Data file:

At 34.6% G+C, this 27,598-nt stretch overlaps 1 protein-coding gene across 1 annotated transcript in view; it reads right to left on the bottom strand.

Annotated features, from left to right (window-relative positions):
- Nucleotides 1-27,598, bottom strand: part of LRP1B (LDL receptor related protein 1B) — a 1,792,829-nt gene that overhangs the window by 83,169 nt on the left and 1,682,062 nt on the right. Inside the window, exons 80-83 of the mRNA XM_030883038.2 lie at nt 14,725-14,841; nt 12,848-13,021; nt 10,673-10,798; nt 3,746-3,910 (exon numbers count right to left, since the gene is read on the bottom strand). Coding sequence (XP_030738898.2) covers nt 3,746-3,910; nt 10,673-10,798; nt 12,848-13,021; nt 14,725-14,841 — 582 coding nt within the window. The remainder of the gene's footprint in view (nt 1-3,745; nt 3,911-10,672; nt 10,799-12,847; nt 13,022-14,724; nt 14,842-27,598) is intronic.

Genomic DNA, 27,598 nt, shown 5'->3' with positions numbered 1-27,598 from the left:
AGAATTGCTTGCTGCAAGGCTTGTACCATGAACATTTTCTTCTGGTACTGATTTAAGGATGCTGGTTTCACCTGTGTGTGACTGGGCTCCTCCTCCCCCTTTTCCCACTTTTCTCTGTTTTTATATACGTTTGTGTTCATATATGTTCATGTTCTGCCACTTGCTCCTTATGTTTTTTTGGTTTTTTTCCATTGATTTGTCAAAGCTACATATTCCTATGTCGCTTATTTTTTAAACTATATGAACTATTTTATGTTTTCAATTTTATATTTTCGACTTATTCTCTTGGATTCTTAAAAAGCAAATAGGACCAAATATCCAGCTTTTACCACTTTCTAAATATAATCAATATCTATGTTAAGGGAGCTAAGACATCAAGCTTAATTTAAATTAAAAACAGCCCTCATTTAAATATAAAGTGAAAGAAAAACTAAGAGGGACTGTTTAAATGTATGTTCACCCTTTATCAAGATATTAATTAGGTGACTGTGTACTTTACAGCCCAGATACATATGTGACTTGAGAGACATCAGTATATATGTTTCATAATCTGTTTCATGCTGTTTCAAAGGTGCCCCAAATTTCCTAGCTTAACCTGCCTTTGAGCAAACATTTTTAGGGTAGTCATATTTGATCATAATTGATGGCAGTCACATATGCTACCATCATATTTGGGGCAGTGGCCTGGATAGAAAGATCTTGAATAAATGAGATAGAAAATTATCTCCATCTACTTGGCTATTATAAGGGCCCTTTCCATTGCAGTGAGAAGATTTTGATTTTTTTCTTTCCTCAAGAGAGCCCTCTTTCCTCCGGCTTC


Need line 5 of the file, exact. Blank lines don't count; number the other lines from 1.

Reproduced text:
AGAATTGCTTGCTGCAAGGCTTGTACCATGAACATTTTCTTCTGGTACTGATTTAAGGATGCTGGTTTCACCTGTGTGTGACTGGGCTCCTCCTCCCCCTTTTCCCACTTTTCTCTGTTTTTATATACGTTTGTGTTCATATATGTTCATGTTCTGCCACTTGCTCCTTATGTTTTTTTGGTTTTTTTCCATTGATTTGTCAAAGCTACATATTCCTATGTCGCTTATTTTTTAAACTATATGAACTATTTTATGTTTTCAATTTTATATTTTCGACTTATTCTCTTGGATTCTTAAAAAGCAAATAGGACCAAATATCCAGCTTTTACCACTTTCTAAATATAATCAATATCTATGTTAAGGGAGCTAAGACATCAAGCTTAATTTAAATTAAAAACAGCCCTCATTTAAATATAAAGTGAAAGAAAAACTAAGAGGGACTGTTTAAATGTATGTTCACCCTTTATCAAGATATTAATTAGGTGACTGTGTACTTTACAGCCCAGATACATATGTGACTTGAGAGACATCAGTATATATGTTTCATAATCTGTTTCATGCTGTTTCAAAGGTGCCCCAAATTTCCTAGCTTAACCTGCCTTTGAGCAAACATTTTTAGGGTAGTCATATTTGATCATAATTGATGGCAGTCACATATGCTACCATCATATTTGGGGCAGTGGCCTGGATAGAAAGATCTTGAATAAATGAGATAGAAAATTATCTCCATCTACTTGGCTATTATAAGGGCCCTTTCCATTGCAGTGAGAAGATTTTGATTTTTTTCTTTCCTCAAGAGAGCCCTCTTTCCTCCGGCTTC